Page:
The reInvent Robocar hackathon is just 2 days away. There participants will have 36 hours to improve a standard Donkey Car to race autonomously around the track against other cars. Since I’ll be there as an facilitator and won’t get to race my own car I thought I’d share how I’d try to win this race. These are also features that would be great to add to the standard Donkey Car so please make pull requests after the event if you get them working.
36 hours will blow by. Anyone who’s ever tried a hackathon knows time is your most precious resource. 36 hours is not long enough to solve all the problems. If you attempt too much you’ll risk accomplishing nothing. I'd try to pick the easiest change that will also have a big impact on your lap time.
Current state of Donkey Car. Everyone will start with a Donkey Car 2 can already be manually controlled by your phone, collect images, steering and throttle data and drive it's self using an end to end neural network that runs on a Raspberry Pi.
These neural net (NN) autopilots are made by driving the track 10-20 times to collect training data (images, steering & throttle values) and then training a NN using Keras/Tensorflow to clone the drivers behavior. This approach works but is NOT robust. Here are the some of the things that often go wrong:
Some of the suggestions below would make the autopilot more reliable and potentially much faster.
My hackathon priorities.
Separate the autopilot into vision and control parts.
The current end to end neural network is one monolith that converts a stream of images to steering and throttle values. This makes it very difficult to fix if only part of it is broken. One way to make this more modular is break the end to end net network into two parts, a vision part and a control part.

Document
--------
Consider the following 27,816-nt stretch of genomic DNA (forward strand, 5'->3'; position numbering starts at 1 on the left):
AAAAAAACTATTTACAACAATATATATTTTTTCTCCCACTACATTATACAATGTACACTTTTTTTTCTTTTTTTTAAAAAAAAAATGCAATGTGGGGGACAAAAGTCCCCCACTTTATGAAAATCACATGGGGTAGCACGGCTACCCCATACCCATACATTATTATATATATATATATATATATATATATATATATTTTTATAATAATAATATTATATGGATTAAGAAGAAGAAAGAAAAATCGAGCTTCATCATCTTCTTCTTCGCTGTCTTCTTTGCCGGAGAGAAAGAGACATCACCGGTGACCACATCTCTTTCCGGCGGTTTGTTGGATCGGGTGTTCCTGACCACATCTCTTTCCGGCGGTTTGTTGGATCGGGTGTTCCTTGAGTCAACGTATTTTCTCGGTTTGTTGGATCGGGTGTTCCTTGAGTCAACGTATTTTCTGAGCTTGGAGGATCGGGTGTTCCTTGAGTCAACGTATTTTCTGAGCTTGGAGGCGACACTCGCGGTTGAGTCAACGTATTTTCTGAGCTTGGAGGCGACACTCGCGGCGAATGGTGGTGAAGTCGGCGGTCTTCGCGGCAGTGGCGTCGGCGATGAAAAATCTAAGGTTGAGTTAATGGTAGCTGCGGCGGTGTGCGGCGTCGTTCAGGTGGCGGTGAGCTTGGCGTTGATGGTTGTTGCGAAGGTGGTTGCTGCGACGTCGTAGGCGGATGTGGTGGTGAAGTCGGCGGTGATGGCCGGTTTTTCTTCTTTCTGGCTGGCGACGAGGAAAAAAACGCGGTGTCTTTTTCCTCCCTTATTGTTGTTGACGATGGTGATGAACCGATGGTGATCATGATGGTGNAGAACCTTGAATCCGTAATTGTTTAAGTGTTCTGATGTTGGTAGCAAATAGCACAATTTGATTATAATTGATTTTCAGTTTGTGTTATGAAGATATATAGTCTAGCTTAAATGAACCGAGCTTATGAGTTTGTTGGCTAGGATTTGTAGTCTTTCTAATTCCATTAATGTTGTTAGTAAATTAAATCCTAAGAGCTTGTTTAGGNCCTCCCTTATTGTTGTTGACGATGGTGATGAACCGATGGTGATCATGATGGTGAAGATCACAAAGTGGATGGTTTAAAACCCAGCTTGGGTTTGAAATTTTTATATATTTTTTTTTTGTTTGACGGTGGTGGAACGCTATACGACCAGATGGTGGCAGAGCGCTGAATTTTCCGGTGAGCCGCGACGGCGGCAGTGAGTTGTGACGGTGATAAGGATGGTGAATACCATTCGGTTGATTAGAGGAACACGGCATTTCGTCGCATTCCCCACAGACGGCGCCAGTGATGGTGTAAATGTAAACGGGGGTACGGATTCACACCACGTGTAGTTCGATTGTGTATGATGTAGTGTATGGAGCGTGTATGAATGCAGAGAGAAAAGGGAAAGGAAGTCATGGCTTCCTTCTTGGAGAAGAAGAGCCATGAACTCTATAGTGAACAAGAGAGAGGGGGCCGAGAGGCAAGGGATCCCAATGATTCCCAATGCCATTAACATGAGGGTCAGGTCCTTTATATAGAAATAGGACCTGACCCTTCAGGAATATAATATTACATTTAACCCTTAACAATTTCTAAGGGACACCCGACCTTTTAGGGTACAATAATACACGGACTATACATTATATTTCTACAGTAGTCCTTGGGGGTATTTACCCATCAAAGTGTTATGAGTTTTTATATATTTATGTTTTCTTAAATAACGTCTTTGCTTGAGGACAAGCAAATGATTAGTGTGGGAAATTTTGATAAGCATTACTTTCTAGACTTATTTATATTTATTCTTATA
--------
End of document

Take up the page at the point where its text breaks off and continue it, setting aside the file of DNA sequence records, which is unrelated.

The vision part would find the location of the lane using either a CV function or NN trained on the output of the CV function. The control part would then adjust the steering and throttle based on the relative lane location.
Make Maps using visual odometry.
This is likely the hardest to do right but will have the biggest gains. Maps are what will cut race times in half and enable longer autonomous trips. One promising approach is to make a map of the track by driving, then plot your desired race line for your car to follow.
Visual Odometry Resources
Add variable rate throttle for the autopilot (easy).
The autopilot you train tries to drive like you did in when you collected training data. You often don't drive as fast as you could for the car's safety. You could make the big throttles are bigger so the autopilot drives faster than you did manually.
Filter image before training.
Right now the Convolution Neural Net (CNN) is responsible for identifying the important features in the images. It’s possible to help the network by highlighting those features. For example:
Augment training data by altering images.
The NNs could be made more robust by training on more data. Augmentting the image data by adding blurs or random shapes and adjusting the white balance can give you more reasonable data to train on.